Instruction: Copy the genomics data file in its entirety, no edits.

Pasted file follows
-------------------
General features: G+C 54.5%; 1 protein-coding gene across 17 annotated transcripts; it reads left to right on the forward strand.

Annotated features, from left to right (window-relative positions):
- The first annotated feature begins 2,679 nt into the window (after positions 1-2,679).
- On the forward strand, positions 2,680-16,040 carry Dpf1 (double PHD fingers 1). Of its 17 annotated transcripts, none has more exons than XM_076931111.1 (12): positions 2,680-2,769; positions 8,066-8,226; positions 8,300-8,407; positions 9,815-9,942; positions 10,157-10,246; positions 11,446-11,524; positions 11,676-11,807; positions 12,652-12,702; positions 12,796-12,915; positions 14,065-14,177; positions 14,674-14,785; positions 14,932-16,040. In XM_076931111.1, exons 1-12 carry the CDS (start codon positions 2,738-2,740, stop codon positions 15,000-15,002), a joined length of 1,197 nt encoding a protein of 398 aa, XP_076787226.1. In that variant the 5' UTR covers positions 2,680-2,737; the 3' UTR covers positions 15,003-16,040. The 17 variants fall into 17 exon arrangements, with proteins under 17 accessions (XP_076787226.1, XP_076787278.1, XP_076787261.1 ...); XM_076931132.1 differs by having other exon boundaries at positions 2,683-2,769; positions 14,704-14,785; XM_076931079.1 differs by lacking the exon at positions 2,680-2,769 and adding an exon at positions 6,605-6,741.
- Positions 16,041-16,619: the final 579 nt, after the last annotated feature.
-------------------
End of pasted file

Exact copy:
General features: G+C 54.5%; 1 protein-coding gene across 17 annotated transcripts; it reads left to right on the forward strand.

Annotated features, from left to right (window-relative positions):
- The first annotated feature begins 2,679 nt into the window (after positions 1-2,679).
- On the forward strand, positions 2,680-16,040 carry Dpf1 (double PHD fingers 1). Of its 17 annotated transcripts, none has more exons than XM_076931111.1 (12): positions 2,680-2,769; positions 8,066-8,226; positions 8,300-8,407; positions 9,815-9,942; positions 10,157-10,246; positions 11,446-11,524; positions 11,676-11,807; positions 12,652-12,702; positions 12,796-12,915; positions 14,065-14,177; positions 14,674-14,785; positions 14,932-16,040. In XM_076931111.1, exons 1-12 carry the CDS (start codon positions 2,738-2,740, stop codon positions 15,000-15,002), a joined length of 1,197 nt encoding a protein of 398 aa, XP_076787226.1. In that variant the 5' UTR covers positions 2,680-2,737; the 3' UTR covers positions 15,003-16,040. The 17 variants fall into 17 exon arrangements, with proteins under 17 accessions (XP_076787226.1, XP_076787278.1, XP_076787261.1 ...); XM_076931132.1 differs by having other exon boundaries at positions 2,683-2,769; positions 14,704-14,785; XM_076931079.1 differs by lacking the exon at positions 2,680-2,769 and adding an exon at positions 6,605-6,741.
- Positions 16,041-16,619: the final 579 nt, after the last annotated feature.